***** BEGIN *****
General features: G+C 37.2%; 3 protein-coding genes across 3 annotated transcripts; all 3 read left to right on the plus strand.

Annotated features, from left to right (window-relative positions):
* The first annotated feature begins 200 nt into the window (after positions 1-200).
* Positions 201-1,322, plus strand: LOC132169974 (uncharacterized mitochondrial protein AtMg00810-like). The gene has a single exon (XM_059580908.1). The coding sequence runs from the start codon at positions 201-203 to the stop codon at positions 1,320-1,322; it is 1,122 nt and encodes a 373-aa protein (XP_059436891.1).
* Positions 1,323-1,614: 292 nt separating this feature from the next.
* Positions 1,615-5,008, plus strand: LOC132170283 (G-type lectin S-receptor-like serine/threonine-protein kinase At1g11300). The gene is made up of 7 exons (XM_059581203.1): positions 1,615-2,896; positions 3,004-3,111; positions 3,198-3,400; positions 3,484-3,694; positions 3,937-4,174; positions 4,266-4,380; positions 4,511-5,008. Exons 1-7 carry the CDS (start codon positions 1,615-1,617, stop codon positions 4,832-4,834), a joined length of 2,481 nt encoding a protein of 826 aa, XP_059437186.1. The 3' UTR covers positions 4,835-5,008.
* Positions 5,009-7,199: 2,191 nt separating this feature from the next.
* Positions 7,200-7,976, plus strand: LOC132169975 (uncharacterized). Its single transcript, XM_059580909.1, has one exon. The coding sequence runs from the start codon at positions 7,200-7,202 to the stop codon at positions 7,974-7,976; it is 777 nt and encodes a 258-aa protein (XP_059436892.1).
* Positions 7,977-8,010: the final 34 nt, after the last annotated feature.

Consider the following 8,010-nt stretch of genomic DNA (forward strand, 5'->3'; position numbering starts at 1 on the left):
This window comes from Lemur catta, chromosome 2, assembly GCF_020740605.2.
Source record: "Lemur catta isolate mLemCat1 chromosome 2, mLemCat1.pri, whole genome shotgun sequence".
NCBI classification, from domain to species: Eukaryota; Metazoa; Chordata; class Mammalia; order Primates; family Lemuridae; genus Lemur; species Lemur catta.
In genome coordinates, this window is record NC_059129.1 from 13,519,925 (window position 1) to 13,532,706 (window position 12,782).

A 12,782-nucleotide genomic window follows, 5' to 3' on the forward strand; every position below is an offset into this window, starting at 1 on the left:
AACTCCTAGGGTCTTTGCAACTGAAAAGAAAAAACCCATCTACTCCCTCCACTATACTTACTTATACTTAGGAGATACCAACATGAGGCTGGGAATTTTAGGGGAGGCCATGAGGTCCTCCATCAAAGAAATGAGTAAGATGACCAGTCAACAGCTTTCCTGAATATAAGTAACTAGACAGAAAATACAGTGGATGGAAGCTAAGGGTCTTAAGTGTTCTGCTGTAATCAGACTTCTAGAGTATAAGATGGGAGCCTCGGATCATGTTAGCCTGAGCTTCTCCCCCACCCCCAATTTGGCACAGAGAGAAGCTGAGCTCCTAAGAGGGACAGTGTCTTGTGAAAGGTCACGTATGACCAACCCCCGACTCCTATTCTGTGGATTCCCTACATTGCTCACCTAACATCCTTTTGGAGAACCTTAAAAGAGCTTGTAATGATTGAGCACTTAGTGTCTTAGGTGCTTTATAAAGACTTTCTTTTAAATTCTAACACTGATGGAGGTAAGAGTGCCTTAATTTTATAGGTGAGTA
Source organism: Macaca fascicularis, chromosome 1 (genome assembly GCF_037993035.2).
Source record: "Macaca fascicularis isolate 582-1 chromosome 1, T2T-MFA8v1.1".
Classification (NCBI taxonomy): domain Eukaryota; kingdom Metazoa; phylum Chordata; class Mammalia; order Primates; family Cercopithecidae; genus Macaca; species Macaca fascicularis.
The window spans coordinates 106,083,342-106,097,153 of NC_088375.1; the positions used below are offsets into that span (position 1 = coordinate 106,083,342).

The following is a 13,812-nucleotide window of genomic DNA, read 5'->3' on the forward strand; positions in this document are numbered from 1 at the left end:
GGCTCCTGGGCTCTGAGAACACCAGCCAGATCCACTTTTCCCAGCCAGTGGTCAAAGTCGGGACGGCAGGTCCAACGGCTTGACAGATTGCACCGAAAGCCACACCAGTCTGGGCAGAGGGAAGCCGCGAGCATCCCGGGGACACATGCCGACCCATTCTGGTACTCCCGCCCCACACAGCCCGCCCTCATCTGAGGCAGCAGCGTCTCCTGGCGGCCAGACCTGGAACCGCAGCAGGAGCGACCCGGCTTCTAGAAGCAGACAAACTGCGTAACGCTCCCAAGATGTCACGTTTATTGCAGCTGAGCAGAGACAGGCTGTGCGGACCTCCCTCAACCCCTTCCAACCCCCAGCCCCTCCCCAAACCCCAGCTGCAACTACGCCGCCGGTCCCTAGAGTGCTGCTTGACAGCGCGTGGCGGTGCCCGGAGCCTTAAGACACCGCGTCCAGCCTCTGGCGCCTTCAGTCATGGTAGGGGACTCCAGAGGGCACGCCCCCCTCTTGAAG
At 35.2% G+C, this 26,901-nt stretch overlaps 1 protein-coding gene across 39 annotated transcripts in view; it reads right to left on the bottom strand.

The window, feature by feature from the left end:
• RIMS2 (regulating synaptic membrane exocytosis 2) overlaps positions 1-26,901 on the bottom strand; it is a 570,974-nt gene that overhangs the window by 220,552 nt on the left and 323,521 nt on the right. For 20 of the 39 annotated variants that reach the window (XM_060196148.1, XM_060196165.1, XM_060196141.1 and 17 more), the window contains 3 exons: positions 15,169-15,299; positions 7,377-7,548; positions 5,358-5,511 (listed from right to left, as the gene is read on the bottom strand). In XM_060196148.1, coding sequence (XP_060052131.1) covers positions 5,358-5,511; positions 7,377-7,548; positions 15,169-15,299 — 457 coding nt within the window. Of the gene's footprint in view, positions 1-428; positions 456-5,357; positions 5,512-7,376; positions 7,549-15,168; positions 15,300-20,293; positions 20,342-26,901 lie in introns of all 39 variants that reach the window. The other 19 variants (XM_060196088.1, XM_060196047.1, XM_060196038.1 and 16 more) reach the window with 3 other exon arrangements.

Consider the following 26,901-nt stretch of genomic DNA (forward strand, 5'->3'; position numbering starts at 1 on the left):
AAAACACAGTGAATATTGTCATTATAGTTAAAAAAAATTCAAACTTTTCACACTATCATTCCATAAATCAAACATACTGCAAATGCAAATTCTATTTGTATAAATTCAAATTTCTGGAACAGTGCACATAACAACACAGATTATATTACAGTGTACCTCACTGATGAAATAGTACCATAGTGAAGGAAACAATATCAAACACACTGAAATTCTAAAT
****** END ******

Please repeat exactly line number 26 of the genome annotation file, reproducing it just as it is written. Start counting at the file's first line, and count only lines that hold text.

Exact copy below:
Consider the following 26,901-nt stretch of genomic DNA (forward strand, 5'->3'; position numbering starts at 1 on the left):